Youth, Class and Party

From RCY Newsletter, No. 9, October-November 1971

"Youth" in itself is neither revolutionary nor a class. The "youth" consists of young workers, future petty-bourgeois technocrats and administrators, members of the ruling class, as well as radical intellectuals and future communists. Hitler, Trotsky, Mao and Nixon were all young once. The currently popular notion of the "Red University" and all forms of youth vanguardism reflect a conscious adaptation to the theory that students (youth) are somehow a revolutionary social group. The youth conference held at Essen, West Germany over July 3-4, sponsored by groups affiliated to the International Committee of the Fourth International (IC), also reflected an adaptation to this idea of the undifferentiated youth as inherently revolutionary.

Youth and the Working Class

The present period of economic crisis and resulting heightened class militancy requires absolute clarity on the relation of youth to the revolutionary movement. First, one must differentiate "youth" into its social components. While they share certain generational problems affecting all youth, nevertheless young workers see their interests as primarily tied to those of the working class as a whole. Particularly in America, where there are only vestigial traces of an apprentice system such as the European one, young workers tend to be integrated directly into the working class. There are, however, specially oppressed layers. Black youth, for example, because of their extreme economic dislocation, which freezes many of them out of the labor movement, are an essential layer of American society which the communist youth movement strives to reach directly. In other circumstances, too, young workers may be open to direct recruitment as youth by the communist youth movement; for example, where a bureaucratic union freezes out young workers from its ranks, in tightly closed industries, or during periods of mass unemployment which strike particularly hard at young workers, forcing them outside the organized framework of the labor movement.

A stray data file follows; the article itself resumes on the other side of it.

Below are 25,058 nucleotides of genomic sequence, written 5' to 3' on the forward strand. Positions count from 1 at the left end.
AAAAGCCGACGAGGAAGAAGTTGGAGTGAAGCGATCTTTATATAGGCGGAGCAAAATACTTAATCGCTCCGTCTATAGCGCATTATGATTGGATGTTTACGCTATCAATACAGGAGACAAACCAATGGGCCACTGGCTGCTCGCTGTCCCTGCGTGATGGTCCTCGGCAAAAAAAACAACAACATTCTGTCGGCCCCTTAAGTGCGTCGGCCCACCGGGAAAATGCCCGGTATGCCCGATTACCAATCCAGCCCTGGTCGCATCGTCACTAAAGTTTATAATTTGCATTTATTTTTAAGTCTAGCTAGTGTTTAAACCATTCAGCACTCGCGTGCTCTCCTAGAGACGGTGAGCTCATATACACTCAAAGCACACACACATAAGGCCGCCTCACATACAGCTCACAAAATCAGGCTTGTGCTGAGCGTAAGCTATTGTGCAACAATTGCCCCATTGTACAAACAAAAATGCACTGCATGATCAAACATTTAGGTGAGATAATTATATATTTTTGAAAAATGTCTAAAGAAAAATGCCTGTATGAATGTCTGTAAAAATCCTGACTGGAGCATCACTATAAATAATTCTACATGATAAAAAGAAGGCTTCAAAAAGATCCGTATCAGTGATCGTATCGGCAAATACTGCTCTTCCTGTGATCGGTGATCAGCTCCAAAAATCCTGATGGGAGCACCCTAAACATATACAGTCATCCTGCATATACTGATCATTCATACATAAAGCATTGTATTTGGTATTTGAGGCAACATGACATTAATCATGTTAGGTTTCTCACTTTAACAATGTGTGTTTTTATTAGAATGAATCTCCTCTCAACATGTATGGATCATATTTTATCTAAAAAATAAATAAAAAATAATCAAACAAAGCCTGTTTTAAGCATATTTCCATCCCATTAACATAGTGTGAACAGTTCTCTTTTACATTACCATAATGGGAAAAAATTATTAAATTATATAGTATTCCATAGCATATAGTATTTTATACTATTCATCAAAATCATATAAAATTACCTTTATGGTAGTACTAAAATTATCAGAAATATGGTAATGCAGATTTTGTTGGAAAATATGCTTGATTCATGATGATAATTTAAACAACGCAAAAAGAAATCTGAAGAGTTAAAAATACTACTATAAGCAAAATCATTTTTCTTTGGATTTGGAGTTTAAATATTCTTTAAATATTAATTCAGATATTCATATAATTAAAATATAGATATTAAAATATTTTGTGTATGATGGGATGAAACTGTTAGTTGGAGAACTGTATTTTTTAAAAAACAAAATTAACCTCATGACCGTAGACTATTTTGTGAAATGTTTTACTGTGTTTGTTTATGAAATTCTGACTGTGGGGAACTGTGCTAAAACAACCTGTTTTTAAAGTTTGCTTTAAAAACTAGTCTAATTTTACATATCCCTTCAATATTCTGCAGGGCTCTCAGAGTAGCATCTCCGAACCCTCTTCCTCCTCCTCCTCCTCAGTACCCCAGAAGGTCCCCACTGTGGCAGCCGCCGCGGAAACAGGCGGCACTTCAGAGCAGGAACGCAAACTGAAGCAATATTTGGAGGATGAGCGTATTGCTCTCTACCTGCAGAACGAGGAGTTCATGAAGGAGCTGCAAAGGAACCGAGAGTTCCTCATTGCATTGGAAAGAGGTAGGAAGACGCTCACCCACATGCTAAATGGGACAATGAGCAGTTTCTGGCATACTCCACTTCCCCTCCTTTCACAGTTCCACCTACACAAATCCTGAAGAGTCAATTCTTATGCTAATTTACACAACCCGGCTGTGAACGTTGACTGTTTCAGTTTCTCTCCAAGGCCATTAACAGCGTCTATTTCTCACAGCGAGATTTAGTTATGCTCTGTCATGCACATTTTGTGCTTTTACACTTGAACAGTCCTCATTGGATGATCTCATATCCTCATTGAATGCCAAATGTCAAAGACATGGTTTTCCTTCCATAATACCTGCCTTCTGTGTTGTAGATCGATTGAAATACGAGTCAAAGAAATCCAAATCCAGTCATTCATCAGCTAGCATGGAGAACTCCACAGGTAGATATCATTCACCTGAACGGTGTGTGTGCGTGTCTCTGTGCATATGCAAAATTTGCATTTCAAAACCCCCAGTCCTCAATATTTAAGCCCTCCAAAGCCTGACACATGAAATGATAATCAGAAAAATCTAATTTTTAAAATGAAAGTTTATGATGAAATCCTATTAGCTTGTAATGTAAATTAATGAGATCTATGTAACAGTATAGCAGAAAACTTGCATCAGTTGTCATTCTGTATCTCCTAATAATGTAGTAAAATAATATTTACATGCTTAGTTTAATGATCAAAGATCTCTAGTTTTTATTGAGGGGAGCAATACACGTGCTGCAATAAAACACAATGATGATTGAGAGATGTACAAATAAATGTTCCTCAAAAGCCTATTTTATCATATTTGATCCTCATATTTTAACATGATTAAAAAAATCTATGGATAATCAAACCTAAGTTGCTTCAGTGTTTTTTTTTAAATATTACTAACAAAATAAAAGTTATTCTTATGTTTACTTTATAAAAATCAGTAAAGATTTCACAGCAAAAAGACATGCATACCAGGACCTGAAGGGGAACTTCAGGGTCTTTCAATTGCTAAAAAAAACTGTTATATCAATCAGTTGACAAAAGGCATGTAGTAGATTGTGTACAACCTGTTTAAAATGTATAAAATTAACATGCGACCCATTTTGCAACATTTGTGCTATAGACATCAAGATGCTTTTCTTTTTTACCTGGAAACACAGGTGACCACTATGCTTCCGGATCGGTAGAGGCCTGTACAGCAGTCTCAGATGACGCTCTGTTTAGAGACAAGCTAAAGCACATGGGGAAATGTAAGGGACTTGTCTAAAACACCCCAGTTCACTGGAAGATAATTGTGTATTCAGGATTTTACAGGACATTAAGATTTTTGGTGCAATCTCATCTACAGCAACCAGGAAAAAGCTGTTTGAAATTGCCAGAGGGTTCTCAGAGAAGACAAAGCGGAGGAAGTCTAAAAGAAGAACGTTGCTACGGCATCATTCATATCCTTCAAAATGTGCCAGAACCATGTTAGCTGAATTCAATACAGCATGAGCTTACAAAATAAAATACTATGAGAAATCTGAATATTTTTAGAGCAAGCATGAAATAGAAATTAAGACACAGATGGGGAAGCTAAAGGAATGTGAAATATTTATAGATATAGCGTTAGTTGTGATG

Youth Radicalism—What Direction?

However, the main arena for "youth radicalism" in America continues to be the campuses. Students overwhelmingly reflect petty-bourgeois aspirations and ideas. Despite a certain interpenetration of working class and petty-bourgeois youth in junior and community colleges, the higher education system is primarily a training ground for the future technocrats and administrators of the capitalist state, cultural and scientific institutions, and corporate bureaucracies. As Trotsky pointed out in his analysis of the rise of fascism, the petty bourgeoisie is not an independent class and thus cannot pursue its own class politics but is forced to choose between the proletariat and the bourgeoisie. Students, as the most volatile section of the petty bourgeoisie, will play an active role in all "radical" movements, whether of the left or right. The Nazis were vastly stronger in the German universities in the ‘30s than either the communists or social democrats. Moslem students in Indonesia butchered thousands of communist workers and peasants. Today one sees certain implications for the "worldwide radicalization of the youth" in the rise of the right-wing, repulsive phenomena of the "Jesus freaks" and the Jewish Defense League.

As Trotsky pointed out, "...under conditions of capitalist disintegration and of the impasse in the economic situation, the petty bourgeoisie strives, seeks, attempts to tear itself loose from the fetters of the old masters and rulers of society. It is quite capable of linking up its fate with the proletariat. For that, only one thing is needed: the petty bourgeoisie must acquire faith in the ability of the proletariat to lead society onto a new road." (The Only Road for Germany, 1932). The petty bourgeoisie can break from its origins and ally its interests to those of the proletariat. But for this, decisive leadership must be taken by the working class and its highest organized expression in struggle, the revolutionary vanguard party.

The radical intelligentsia, primarily campus-based in America, can play an essential and valuable role in the building of the revolutionary party, once broken from its class origins. Gramsci wrote: "One of the most important characteristics of every class which develops toward power is its struggle to assimilate and conquer ideologically the traditional intellectuals." It is to this struggle that the RCY is dedicated. We seek to develop young radicals into lifetime communist militants, through socialist education and struggle, and to organize and link them, through the vanguard party, to the working class. The European Young Communist Leagues of the early ‘20s, while struggling to become mass organizations of working-class youth, made their primary contribution in the full and all-sided training of young communist cadres. We follow in this tradition.